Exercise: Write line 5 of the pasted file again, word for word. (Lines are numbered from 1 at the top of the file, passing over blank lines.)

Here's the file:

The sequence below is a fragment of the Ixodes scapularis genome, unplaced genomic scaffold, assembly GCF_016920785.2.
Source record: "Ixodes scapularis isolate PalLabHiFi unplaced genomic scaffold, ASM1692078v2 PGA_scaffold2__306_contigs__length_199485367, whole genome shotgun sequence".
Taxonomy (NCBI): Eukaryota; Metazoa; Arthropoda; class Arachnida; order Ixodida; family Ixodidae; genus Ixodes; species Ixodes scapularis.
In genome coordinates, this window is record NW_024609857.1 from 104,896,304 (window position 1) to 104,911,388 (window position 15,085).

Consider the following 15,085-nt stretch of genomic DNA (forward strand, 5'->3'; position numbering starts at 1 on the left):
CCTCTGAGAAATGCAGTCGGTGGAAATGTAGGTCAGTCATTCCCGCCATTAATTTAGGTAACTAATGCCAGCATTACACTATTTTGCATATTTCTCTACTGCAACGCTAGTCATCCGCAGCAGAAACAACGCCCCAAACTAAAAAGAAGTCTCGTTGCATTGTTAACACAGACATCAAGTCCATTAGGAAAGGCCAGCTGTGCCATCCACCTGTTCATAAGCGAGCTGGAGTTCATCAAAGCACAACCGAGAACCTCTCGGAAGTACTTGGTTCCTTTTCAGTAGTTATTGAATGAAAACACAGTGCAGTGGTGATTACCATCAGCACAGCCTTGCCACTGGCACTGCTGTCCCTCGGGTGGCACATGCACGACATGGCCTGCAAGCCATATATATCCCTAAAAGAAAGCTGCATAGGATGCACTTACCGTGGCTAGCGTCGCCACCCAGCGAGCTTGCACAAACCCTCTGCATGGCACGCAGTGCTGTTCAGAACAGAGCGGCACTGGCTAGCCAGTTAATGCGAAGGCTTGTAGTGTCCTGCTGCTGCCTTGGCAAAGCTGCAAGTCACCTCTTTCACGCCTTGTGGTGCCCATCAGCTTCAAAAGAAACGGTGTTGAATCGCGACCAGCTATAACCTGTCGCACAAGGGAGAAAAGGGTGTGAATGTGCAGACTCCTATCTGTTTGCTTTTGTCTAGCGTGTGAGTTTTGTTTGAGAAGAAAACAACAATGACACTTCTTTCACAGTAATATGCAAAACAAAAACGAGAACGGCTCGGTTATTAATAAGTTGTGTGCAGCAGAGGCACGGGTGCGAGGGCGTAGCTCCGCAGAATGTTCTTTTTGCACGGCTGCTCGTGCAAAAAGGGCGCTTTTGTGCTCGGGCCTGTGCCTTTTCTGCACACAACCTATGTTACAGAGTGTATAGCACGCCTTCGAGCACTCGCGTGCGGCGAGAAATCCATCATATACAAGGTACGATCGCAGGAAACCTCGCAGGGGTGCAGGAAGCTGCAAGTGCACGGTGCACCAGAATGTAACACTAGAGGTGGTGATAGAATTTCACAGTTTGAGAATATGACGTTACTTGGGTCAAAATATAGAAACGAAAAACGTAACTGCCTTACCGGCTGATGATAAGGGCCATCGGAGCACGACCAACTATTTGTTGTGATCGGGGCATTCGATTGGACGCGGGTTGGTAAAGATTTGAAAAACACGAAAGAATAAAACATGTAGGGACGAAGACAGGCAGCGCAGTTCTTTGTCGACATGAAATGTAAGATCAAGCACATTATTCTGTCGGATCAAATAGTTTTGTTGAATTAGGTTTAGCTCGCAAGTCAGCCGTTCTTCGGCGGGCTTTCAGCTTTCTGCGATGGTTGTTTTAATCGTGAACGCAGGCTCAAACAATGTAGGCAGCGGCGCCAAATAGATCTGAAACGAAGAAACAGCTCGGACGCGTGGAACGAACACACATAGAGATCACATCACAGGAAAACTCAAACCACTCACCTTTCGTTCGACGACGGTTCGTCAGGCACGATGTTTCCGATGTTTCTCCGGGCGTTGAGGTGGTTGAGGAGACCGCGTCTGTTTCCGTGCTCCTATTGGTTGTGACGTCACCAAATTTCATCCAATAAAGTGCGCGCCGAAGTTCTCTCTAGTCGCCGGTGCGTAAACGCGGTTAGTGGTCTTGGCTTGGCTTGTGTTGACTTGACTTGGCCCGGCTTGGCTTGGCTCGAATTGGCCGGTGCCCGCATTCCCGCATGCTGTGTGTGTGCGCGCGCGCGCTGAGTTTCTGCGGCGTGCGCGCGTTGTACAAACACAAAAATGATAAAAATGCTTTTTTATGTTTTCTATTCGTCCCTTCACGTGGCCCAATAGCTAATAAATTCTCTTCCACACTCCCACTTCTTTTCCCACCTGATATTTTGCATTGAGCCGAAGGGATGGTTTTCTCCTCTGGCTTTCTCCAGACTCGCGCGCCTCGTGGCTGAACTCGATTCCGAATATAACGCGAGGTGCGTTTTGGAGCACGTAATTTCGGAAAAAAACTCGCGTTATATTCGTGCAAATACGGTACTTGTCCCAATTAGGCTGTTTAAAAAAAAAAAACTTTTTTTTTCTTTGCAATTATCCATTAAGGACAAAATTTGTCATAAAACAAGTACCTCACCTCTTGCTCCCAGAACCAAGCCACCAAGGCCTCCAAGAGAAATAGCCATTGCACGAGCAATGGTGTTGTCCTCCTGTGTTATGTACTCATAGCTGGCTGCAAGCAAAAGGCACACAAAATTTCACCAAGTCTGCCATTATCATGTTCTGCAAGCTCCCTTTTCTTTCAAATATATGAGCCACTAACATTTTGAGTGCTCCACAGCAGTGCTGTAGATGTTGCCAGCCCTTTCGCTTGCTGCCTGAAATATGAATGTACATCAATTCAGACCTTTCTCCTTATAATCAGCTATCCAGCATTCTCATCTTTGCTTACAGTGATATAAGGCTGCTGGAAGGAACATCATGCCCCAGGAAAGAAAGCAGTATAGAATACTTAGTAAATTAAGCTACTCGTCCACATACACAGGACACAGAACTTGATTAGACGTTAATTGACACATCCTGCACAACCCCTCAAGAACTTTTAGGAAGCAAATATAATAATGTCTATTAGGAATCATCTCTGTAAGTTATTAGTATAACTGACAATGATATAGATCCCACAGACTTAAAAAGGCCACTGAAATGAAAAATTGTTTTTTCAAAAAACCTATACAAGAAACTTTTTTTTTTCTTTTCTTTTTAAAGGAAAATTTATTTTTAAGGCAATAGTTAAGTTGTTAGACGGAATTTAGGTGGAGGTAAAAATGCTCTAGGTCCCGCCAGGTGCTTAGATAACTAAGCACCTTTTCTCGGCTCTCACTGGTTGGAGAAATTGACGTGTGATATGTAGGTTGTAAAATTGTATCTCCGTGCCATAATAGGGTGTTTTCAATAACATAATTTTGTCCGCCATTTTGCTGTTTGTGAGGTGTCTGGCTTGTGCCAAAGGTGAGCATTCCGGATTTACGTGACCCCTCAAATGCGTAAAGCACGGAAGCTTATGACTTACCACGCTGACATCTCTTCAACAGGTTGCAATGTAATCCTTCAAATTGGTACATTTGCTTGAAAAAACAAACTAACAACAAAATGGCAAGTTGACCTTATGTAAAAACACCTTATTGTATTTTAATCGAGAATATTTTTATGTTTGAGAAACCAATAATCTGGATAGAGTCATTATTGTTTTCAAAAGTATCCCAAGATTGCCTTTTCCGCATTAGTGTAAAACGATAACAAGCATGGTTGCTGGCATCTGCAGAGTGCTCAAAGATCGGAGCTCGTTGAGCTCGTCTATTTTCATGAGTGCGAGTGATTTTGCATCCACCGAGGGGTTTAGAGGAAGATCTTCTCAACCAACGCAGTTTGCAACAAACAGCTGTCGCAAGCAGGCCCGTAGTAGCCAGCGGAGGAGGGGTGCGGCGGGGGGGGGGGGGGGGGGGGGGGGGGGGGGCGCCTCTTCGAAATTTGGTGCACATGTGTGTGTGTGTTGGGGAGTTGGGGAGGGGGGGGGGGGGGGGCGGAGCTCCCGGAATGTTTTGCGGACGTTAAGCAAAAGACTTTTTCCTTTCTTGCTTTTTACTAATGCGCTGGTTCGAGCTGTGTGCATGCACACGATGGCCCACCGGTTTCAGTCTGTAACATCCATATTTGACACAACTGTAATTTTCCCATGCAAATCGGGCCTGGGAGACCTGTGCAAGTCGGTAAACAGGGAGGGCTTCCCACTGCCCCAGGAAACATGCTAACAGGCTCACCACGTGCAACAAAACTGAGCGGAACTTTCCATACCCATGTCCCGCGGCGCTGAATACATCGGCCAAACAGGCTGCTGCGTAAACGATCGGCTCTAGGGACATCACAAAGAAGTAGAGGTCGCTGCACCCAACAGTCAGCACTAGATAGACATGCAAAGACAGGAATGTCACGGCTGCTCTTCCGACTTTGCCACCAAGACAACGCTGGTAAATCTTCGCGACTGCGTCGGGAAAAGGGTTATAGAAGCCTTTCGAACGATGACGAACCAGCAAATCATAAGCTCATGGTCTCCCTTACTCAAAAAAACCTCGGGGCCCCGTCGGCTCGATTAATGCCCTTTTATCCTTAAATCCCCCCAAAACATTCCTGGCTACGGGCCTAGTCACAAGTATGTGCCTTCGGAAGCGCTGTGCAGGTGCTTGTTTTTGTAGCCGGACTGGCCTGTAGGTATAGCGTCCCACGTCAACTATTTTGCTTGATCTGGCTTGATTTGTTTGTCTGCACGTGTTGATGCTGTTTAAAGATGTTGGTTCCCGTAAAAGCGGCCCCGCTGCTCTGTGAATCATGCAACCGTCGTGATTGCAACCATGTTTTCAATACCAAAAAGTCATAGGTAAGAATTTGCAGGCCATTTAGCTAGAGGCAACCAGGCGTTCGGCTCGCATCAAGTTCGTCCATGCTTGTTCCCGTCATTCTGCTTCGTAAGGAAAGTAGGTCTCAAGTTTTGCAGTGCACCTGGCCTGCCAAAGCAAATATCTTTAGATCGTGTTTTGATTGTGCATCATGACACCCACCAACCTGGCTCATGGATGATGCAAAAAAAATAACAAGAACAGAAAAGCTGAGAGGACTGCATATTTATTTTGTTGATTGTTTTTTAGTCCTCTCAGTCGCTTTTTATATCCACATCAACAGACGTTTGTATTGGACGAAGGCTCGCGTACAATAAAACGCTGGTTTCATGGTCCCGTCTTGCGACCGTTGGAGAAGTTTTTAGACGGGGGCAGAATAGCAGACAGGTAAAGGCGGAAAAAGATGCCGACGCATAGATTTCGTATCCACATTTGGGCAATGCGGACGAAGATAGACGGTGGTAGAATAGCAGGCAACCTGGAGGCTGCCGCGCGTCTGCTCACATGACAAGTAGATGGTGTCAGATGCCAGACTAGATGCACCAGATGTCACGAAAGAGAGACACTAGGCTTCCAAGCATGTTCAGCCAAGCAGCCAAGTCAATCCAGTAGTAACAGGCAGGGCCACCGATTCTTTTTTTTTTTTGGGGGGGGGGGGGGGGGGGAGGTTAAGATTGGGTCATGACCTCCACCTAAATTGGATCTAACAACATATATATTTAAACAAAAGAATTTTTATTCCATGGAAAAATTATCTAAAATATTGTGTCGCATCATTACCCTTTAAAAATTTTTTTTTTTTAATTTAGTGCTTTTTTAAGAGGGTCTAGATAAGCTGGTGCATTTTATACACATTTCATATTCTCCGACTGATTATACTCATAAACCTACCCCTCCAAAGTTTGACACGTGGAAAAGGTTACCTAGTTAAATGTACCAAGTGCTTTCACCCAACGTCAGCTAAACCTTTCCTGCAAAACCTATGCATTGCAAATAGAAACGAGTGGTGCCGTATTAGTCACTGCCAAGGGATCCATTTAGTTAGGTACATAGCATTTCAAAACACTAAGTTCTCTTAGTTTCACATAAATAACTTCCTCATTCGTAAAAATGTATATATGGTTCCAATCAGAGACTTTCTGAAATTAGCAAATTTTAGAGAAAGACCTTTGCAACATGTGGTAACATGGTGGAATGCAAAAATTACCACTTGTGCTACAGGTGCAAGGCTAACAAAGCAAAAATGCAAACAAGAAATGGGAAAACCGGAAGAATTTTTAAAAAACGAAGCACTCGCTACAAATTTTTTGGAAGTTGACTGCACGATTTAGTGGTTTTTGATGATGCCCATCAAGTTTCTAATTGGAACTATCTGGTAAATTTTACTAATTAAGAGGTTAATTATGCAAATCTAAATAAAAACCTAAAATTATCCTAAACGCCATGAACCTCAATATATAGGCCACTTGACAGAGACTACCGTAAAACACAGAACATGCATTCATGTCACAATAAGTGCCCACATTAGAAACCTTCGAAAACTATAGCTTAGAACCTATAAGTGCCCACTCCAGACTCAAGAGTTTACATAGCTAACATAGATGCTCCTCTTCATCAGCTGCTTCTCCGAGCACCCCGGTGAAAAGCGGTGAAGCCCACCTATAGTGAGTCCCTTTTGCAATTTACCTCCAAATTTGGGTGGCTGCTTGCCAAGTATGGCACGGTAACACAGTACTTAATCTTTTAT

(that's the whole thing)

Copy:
Consider the following 15,085-nt stretch of genomic DNA (forward strand, 5'->3'; position numbering starts at 1 on the left):